FUJIFILM Medical Systems U.S.A., Inc.

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Explore the potential applications of artificial intelligence (AI) in imaging and informatics, and learn how healthcare institutions should prepare now for the performance demands of an AI-enabled IT architecture.
Artificial intelligence (AI) was the center of attention at RSNA 2017 in Chicago, and FUJIFILM Medical Systems U.S.A., Inc. got in on the fun by unveiling its new AI development initiative from its booth at McCormick Place. Bill Lacy, FUJIFILM Medical Systems U.S.A., Inc. vice president of medical informatics, spoke to us after the show about both the history behind the initiative and its bright future.
If you put a leading-edge 3D visualization platform in the hands of a fearlessly tech-forward radiologist, don’t be surprised if some real innovation emerges. That’s one lesson to be drawn from a recent cross-subspecialty adaptation of a Fujifilm Synapse® 3D component called Sector MPR. The component was designed to let abdominal radiologists render CT slices of structures and lesions in the abdomen to match their appearance on ultrasound displays. Sanjay Prabhu, MBBS, FRCR, discovered he could use this tool to visualize, in much the same way, the brains of babies who receive neuroimaging with CT or MRI.
The shift to value-based care is looking like less of a transition and more of a reality for imaging departments.
At Akron Children’s Hospital, the road to fully realized patient-centered care for kids leads to a scenario in which all patient information—including consent forms, admissions documents, diagnostic images and multimedia files—is readily accessible through the facility’s EHR.
If your hospital or healthcare system is like most others in the U.S. today, you have an EHR that’s proving expensive to maintain while working well below its potential for centralized, cost-saving image sharing. You’re fretting over non-DICOM images acquired with smartphones and insecurely siloed in numerous clinical departments. And you’re also talking a lot about enterprise imaging (EI) as a way to broach both those touchy topics and a host of others.
Lawrence Carl, MD, is the medical director for Main Street Radiology (MSR) in Queens, N.Y., a board-certified radiologist and assistant radiology professor at Weill Cornell. His medical director responsibilities include keeping an eye out for emerging technologies to positively impact workflow and patient care in outpatient radiology. To that end, Dr. Carl leads MSR administration and technology professionals to multiple educational events each year.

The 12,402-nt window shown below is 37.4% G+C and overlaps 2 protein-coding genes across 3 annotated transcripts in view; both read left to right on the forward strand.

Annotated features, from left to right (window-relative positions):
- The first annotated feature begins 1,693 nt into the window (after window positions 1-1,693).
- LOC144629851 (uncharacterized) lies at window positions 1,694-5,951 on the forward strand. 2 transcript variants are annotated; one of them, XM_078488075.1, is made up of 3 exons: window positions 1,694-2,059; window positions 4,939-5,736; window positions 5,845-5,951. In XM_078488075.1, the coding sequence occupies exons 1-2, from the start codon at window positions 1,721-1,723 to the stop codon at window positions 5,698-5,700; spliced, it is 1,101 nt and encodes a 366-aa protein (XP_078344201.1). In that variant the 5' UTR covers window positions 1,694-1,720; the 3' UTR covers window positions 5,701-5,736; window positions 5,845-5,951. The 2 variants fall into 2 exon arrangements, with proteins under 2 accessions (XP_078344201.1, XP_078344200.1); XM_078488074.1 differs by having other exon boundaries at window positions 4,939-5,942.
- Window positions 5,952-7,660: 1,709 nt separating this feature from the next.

HIMSS 2017 was in Orlando, Fla., last month, and officials at FUJIFILM Medical Systems U.S.A., Inc. say it was yet another hugely successful show for the company.

Greg Strowig, vice president of the company’s TeraMedica Division, says the company looks forward to HIMSS each and every year.
Streaming technology is the future made present to those who want to watch movies anywhere at any time. It’s becoming the same thing to radiologists, clinicians and patients who want mobile access to medical images.
When we unveiled the next-generation upgrades to Fujifilm’s broad, integrated Synapse portfolio at RSNA last fall, our newest enterprise imaging technology Synapse 5 was the hit of the show. This wasn’t surprising. After all, PACS represents the cornerstone of the comprehensive Synapse line of solutions—a product family that also includes innovative VNA, 3D, RIS, cardiovascular and mobile offerings.
INTEGRIS Health, Oklahoma’s largest healthcare network, recently had to find a solution to a significant problem: its nine hospital PACS were out of space, their software was out of date and the situation was out of control.
Consolidation and change are roiling the healthcare marketplace, and the repercussions are being felt throughout the vendor landscape, including the vibrant imaging IT segment that is so fundamental to the practice of 21st century radiology.
For all its high-tech gadgets, tools, prompts, aids and reminders, the modern radiology report really isn’t all that different from the first of its kind, rendered as a longhand note.
Those who think PACS optimization ends following a successful implementation should think again: Thirteen years after Portland, Ore.-based Legacy Health implemented Synapse PACS, the work is ongoing to keep 50-plus radiologists happy and maximally productive.
With more than one million patient contacts each year, Lee Memorial Health System considers patient engagement the order of the day every day. For Mike Smith, CIO of the six-hospital, 1,423-bed organization based in Fort Myers, Fla., this enterprise-wide emphasis means constantly working to ramp up IT-enabled interactions via—among other interfaces—an increasingly in-demand patient portal.
Jan 24, 2017 | Health IT
In a recent focus group, 70% of healthcare IT executives surveyed indicated that enterprise imaging was an active initiative in their health system*. But achieving a truly effective enterprise imaging strategy has eluded the majority of U.S. health systems.
Health IT
Jan 13, 2016 | Imaging Informatics
Dax Ewbank, Enterprise Solutions Architect discusses how INTEGRIS Health partnered with the TeraMedica Division of FUJIFILM Medical Systems U.S.A., Inc. to rearchitect the entire enterprise imaging infrastructure with the VNA as a foundation
Imaging Informatics